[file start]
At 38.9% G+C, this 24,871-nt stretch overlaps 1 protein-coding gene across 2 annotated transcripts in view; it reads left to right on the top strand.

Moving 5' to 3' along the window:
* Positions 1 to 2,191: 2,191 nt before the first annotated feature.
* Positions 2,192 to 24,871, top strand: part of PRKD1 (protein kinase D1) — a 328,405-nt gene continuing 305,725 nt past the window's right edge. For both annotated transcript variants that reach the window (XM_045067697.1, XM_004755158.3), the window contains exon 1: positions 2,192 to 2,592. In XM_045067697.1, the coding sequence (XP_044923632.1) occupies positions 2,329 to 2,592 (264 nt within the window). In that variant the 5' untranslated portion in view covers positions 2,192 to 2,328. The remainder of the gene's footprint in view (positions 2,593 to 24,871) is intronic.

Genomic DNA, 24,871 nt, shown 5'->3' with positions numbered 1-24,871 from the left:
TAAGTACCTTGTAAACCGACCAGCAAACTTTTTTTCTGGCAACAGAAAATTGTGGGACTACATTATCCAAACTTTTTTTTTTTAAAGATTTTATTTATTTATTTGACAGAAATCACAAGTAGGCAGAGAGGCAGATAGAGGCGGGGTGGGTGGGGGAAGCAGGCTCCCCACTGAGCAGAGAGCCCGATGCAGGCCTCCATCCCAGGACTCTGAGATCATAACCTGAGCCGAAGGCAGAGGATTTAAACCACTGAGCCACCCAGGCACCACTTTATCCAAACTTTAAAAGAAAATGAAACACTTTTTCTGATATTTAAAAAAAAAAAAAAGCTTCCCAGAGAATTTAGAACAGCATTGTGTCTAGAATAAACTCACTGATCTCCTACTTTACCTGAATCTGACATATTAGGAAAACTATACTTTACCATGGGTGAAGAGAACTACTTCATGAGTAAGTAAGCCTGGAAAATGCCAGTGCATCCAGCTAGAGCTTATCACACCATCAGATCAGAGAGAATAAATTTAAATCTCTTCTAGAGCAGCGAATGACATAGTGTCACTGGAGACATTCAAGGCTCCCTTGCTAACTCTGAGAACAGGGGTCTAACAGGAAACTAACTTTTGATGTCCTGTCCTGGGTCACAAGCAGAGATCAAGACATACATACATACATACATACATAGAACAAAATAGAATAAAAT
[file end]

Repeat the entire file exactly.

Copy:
At 38.9% G+C, this 24,871-nt stretch overlaps 1 protein-coding gene across 2 annotated transcripts in view; it reads left to right on the top strand.

Moving 5' to 3' along the window:
* Positions 1 to 2,191: 2,191 nt before the first annotated feature.
* Positions 2,192 to 24,871, top strand: part of PRKD1 (protein kinase D1) — a 328,405-nt gene continuing 305,725 nt past the window's right edge. For both annotated transcript variants that reach the window (XM_045067697.1, XM_004755158.3), the window contains exon 1: positions 2,192 to 2,592. In XM_045067697.1, the coding sequence (XP_044923632.1) occupies positions 2,329 to 2,592 (264 nt within the window). In that variant the 5' untranslated portion in view covers positions 2,192 to 2,328. The remainder of the gene's footprint in view (positions 2,593 to 24,871) is intronic.

Genomic DNA, 24,871 nt, shown 5'->3' with positions numbered 1-24,871 from the left:
TAAGTACCTTGTAAACCGACCAGCAAACTTTTTTTCTGGCAACAGAAAATTGTGGGACTACATTATCCAAACTTTTTTTTTTTAAAGATTTTATTTATTTATTTGACAGAAATCACAAGTAGGCAGAGAGGCAGATAGAGGCGGGGTGGGTGGGGGAAGCAGGCTCCCCACTGAGCAGAGAGCCCGATGCAGGCCTCCATCCCAGGACTCTGAGATCATAACCTGAGCCGAAGGCAGAGGATTTAAACCACTGAGCCACCCAGGCACCACTTTATCCAAACTTTAAAAGAAAATGAAACACTTTTTCTGATATTTAAAAAAAAAAAAAAGCTTCCCAGAGAATTTAGAACAGCATTGTGTCTAGAATAAACTCACTGATCTCCTACTTTACCTGAATCTGACATATTAGGAAAACTATACTTTACCATGGGTGAAGAGAACTACTTCATGAGTAAGTAAGCCTGGAAAATGCCAGTGCATCCAGCTAGAGCTTATCACACCATCAGATCAGAGAGAATAAATTTAAATCTCTTCTAGAGCAGCGAATGACATAGTGTCACTGGAGACATTCAAGGCTCCCTTGCTAACTCTGAGAACAGGGGTCTAACAGGAAACTAACTTTTGATGTCCTGTCCTGGGTCACAAGCAGAGATCAAGACATACATACATACATACATACATAGAACAAAATAGAATAAAAT